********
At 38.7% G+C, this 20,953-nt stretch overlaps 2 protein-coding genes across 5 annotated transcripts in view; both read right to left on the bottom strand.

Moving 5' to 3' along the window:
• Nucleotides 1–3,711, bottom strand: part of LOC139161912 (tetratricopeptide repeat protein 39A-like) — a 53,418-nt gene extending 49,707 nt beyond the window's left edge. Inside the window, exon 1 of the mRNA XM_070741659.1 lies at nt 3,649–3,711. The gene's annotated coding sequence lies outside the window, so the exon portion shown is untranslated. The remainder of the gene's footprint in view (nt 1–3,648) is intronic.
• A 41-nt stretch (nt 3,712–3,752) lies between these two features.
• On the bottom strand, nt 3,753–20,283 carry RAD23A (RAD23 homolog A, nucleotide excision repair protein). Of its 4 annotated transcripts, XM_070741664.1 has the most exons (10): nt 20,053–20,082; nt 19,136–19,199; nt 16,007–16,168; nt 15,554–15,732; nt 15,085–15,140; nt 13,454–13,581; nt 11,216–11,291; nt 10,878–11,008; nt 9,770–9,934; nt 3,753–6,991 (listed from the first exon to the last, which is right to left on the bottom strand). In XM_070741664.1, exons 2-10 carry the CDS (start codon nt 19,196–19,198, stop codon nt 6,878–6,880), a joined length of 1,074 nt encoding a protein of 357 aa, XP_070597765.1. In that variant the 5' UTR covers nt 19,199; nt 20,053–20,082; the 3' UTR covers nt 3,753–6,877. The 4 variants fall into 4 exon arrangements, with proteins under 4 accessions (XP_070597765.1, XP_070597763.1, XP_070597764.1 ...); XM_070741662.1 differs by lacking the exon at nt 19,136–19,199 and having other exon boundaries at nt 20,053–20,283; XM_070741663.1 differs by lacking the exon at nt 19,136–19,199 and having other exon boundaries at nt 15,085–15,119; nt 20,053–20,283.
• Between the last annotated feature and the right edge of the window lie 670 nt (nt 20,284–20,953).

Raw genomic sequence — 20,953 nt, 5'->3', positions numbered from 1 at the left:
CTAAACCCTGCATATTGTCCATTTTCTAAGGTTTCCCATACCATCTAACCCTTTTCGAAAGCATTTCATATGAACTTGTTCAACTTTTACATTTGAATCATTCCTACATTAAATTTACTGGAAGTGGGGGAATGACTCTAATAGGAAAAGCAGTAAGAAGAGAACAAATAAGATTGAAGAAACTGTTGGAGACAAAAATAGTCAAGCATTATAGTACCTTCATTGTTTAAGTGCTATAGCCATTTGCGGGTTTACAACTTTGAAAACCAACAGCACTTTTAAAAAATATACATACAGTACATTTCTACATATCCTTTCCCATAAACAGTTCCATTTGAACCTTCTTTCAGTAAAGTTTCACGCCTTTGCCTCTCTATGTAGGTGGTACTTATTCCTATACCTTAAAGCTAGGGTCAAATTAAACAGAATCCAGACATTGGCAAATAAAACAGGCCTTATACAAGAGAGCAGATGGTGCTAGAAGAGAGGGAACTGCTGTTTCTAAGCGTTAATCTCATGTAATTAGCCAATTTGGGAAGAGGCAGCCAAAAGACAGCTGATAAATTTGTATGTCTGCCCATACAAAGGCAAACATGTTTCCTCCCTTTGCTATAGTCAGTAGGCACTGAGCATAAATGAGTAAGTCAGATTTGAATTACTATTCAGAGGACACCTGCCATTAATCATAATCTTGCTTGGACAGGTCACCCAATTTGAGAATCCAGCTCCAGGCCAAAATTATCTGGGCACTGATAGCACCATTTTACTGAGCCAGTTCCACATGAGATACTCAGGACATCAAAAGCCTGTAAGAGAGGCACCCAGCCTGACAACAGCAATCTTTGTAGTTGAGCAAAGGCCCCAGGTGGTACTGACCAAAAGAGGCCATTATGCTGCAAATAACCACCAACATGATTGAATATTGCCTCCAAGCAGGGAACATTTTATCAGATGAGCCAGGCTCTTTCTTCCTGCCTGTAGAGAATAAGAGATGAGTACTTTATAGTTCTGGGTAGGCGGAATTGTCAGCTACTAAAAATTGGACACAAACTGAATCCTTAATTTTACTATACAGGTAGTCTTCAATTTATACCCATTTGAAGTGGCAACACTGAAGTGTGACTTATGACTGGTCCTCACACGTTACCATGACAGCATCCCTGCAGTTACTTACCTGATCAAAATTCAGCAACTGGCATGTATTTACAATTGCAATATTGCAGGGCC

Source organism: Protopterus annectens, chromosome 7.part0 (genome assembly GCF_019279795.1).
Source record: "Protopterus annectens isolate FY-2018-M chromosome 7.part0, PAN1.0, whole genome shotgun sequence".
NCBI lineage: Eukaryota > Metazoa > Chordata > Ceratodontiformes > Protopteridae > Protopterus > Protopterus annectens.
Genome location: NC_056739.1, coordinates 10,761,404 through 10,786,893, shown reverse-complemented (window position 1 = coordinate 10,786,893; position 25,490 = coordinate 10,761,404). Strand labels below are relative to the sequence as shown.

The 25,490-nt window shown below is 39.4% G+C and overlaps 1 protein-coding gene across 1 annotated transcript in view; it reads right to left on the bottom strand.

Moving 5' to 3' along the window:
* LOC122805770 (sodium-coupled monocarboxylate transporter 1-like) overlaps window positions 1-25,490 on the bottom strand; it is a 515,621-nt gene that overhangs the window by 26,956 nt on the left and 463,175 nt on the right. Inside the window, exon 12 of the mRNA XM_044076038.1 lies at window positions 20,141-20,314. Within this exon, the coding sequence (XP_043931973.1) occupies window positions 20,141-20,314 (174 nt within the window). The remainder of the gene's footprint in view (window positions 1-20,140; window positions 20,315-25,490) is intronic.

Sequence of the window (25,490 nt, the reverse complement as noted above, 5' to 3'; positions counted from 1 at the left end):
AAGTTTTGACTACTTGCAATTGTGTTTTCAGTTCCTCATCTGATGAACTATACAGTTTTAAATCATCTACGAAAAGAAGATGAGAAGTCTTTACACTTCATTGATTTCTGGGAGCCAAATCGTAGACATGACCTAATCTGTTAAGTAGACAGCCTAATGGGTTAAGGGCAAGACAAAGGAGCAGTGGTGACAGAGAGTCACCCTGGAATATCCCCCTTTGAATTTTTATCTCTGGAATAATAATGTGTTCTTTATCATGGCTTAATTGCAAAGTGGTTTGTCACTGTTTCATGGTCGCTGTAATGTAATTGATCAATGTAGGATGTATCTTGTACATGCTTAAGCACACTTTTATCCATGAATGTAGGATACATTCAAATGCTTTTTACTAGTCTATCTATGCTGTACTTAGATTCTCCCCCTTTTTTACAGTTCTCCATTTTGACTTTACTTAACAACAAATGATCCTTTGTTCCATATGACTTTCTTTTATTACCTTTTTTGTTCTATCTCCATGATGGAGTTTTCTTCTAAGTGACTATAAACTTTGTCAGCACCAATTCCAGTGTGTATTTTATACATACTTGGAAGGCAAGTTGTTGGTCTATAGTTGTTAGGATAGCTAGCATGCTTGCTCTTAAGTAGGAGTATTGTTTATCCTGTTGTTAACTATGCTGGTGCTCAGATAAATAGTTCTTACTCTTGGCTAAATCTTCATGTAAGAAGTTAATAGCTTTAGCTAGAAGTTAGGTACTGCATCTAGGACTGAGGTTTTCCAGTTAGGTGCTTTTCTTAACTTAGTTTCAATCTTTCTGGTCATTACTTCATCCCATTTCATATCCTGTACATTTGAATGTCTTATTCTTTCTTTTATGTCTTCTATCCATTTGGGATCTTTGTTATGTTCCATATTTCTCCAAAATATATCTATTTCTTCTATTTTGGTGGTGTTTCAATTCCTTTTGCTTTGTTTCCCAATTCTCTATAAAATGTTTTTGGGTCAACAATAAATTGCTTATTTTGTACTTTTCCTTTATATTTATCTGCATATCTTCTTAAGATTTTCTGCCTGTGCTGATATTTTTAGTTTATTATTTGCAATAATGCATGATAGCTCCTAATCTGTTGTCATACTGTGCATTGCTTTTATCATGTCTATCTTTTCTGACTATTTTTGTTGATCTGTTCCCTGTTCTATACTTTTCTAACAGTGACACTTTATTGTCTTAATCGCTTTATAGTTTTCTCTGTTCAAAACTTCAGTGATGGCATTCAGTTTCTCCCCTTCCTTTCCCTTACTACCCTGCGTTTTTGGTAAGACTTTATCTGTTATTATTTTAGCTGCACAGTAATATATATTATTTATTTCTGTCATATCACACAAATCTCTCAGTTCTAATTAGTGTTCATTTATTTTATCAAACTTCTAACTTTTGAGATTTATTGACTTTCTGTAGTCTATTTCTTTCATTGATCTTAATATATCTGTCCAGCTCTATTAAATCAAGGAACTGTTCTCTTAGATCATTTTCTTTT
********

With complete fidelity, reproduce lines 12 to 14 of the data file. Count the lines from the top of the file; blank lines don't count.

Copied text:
Genome location: NC_056739.1, coordinates 10,761,404 through 10,786,893, shown reverse-complemented (window position 1 = coordinate 10,786,893; position 25,490 = coordinate 10,761,404). Strand labels below are relative to the sequence as shown.

The 25,490-nt window shown below is 39.4% G+C and overlaps 1 protein-coding gene across 1 annotated transcript in view; it reads right to left on the bottom strand.

Moving 5' to 3' along the window: